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Tvergastein Issue 14: The Arts and the Environment. Image by cChange

 

Dr. Karen O’Brien and Nicole Schafenacker, editors of the cli-fi anthology “Our Entangled Future” write about the book in the Oslo-based journal, Tvergastein, for Issue #14, Art & Environment! “Can climate fiction help us engage with a new paradigm for social change?”. Read the issue for free here.

p. 82
For example, author and artist Catherine Sarah Young describes her approach to The Ephemeral Marvels Perfume Store as follows: “I use the abstract yet scientific relationship between scent and memory as a way for humans to redefine their relationship between scent and memory as a way for humans to redefine their relationship with nature through remembering their personal histories and reinforcing their identities, which can facilitate quantum social change.”

p. 82-83
The stories in Our Entangled Future explore characters who connect with reality through non-linear time, collective consciousness, and multi species sentience….Emilia, the main character in Young’s short story, The Ephemeral Marvels Perfume Store, is a perfumer with a keen sense of smell — which is, in fact, considered by some biologists to be an example fo a quantum phenomenon (McFadden and Al-Khalili 2016). Her sense of smell provides her with important information when she meets a trespassing strange — a hulk of a man who could easily overpower her: “She sniffed the air and smelled his fear”. Together, these short stories suggest that we are entangled through our senses, experiences, and consciousness. .

Thanks, guys! Virtual hugs from Sydney!

 

Reading Circle 4 by studio das weisse haus curated by Malou Solfjeld. Image by studio das weisse haus.

 

Our friends from studio das weisse haus have created a weekly reading circle curated by the wonderful Malou Solfjeld! I read an excerpt from my story, The Ephemeral Marvels Perfume Store from the anthology, Our Entangled Future. Thanks for having me!  Listen to it here.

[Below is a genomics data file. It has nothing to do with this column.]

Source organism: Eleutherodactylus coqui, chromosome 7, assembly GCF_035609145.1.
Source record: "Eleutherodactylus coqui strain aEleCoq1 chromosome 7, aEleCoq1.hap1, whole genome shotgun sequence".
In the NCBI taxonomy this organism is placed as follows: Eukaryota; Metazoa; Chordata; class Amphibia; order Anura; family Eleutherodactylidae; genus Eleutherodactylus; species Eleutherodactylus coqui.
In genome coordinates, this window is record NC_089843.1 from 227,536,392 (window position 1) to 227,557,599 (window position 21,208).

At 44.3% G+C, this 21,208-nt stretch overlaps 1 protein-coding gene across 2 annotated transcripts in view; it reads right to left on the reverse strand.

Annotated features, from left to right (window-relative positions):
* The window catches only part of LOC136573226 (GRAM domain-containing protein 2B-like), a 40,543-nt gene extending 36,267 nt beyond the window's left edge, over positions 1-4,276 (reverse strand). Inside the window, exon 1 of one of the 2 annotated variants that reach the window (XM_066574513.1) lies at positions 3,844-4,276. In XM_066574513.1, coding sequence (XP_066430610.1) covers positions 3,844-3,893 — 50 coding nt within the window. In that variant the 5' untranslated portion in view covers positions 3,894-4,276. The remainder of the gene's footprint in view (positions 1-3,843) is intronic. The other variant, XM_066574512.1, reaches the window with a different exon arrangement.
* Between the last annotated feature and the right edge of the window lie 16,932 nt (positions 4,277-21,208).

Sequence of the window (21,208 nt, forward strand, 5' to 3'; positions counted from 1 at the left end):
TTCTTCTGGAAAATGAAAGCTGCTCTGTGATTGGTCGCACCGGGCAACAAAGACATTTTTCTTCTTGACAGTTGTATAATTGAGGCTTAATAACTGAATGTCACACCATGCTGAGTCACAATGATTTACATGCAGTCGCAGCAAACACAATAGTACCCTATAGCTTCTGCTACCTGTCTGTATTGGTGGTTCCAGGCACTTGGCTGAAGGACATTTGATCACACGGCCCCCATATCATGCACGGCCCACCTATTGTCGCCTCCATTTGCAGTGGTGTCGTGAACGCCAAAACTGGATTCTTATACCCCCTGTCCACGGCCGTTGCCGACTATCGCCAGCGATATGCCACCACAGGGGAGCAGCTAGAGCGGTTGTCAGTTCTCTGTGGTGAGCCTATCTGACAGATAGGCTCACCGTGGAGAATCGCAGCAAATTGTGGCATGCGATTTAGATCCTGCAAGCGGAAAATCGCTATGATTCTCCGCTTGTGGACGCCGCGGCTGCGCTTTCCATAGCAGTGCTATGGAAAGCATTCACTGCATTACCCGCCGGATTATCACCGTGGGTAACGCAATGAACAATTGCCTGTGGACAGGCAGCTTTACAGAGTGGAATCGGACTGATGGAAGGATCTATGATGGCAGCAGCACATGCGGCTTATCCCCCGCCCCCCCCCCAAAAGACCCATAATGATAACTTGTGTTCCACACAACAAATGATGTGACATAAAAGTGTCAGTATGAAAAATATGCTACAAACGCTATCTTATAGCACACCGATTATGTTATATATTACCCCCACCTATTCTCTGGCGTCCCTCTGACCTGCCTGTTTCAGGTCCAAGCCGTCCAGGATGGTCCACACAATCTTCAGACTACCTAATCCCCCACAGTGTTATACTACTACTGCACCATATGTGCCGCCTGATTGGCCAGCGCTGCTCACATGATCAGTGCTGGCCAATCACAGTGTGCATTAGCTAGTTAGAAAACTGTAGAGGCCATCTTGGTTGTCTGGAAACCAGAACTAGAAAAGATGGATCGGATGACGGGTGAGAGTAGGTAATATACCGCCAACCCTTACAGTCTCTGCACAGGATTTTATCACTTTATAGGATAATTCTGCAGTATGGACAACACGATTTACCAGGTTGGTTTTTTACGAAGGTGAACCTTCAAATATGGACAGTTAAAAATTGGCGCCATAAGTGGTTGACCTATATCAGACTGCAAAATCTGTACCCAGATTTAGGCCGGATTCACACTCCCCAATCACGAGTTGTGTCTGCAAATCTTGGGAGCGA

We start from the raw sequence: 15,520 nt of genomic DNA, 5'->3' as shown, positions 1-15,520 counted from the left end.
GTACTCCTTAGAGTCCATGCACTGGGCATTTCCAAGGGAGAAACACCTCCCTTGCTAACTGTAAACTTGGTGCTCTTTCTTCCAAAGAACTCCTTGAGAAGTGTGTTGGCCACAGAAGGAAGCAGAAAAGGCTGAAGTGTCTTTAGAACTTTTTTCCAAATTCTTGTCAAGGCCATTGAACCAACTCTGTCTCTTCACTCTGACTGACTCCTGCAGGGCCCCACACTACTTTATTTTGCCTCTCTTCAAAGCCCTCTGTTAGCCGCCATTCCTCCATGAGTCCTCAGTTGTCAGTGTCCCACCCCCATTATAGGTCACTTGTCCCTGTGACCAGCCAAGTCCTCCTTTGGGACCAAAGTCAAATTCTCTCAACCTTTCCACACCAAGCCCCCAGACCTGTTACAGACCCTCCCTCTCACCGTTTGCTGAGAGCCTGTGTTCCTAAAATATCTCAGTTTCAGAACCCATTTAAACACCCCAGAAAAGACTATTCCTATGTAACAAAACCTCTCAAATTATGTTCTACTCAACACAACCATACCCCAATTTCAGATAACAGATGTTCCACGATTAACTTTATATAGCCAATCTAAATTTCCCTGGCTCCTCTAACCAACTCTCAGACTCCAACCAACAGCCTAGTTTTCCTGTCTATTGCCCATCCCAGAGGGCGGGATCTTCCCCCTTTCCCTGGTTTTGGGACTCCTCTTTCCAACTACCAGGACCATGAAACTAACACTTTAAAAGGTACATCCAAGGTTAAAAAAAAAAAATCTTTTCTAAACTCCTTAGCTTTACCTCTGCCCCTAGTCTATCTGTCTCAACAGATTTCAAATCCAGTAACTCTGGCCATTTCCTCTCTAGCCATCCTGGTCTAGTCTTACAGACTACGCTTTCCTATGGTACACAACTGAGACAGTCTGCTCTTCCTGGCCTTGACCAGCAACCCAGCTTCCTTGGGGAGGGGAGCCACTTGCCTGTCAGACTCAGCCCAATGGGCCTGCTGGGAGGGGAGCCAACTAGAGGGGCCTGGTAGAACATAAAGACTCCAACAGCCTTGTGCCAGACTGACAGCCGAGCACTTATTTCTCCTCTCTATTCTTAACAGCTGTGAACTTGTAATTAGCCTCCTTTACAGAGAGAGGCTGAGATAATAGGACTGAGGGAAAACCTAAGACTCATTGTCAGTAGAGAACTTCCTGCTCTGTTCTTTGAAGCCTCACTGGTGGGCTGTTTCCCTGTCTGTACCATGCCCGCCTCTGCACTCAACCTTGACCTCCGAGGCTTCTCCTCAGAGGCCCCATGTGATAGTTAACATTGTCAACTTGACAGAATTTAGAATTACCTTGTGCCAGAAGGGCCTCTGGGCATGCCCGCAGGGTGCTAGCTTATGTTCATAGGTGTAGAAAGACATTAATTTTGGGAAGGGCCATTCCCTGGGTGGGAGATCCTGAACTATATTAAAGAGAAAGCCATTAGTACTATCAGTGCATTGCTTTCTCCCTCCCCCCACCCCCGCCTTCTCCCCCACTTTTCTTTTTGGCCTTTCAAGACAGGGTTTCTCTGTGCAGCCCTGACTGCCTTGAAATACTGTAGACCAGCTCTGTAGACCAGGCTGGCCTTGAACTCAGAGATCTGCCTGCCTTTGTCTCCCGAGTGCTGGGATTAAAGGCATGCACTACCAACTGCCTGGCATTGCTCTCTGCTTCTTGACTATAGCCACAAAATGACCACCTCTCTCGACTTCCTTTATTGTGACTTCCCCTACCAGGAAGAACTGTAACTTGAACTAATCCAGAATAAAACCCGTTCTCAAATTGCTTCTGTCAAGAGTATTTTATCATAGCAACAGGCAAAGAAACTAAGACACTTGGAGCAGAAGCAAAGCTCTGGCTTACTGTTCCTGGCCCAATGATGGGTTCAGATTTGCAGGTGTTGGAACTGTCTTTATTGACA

Readers this week (text by Malou Solfjeld)

Åse Versto Langesæter reads
“Der bor en ung pige i mig som ikke vil dø”, written by Tove Ditlevesen
“Ensomhedens have”, written by Inger Christensen
“Coming to Writing” and Other Essays, written by Hélèn Cixous
First we’re reading about the journey back in time to one’s younger self, learning how to use the poem as a mirror of self-reflection, expectations and realizations.

Mie Hybschmann reads “Momo and the time thieves”, written by Michael Ende
Secondly we travel along the journey of the moon as a magic mirror one can use in times where we’re really longing to see someone that we can’t be with.

Catherine Sarah Young reads “The Ephemeral Marvels Perfume Store”, written by Catherine Sarah Young

Jeremy John reads “Some Thoughts on the Common Toad”, written by George Orwell
Then we question the nature of memories through smells and sounds of the past or the future – with a particular focus on longing for spring to come after a winter that appears endless.

Florian Conrad Eybesfeld reads
“Anywhere out of this world”, written by Charles Baudelaire
Our fifth reading takes us into the deepest part of our soul, all the way to the place where it really hurts. And from here we learn how connecting with pain can be healing, through the power of poetry, imagination and in memory of loved and lost ones. .

Maxime Grausam and Philipp Krummel read
Pippi in the South Seas, written by Astrid Lindgren
Finally we travel to the south seas with the strongest girl in the world, who reminds us of homeschooling and the value of playing with our friends.

https://soundcloud.com/dasweissehaus/reading-circle-04

#readingcontinuesathome

Stoked and grateful to receive another grant from the Kone Foundation for environmentally responsible encounters. Looking forward to slow travel to reach Finland for my art residency with Saari Residence in 2020. The Trans Siberian Railway is a dream; thank you for believing in this crazy bonkers they’ll-never-pick-this-but-dreaming-was-fun idea! Let’s get our Russian, Mandarin, and Finnish on.

View the list here, and congrats to the other grantees!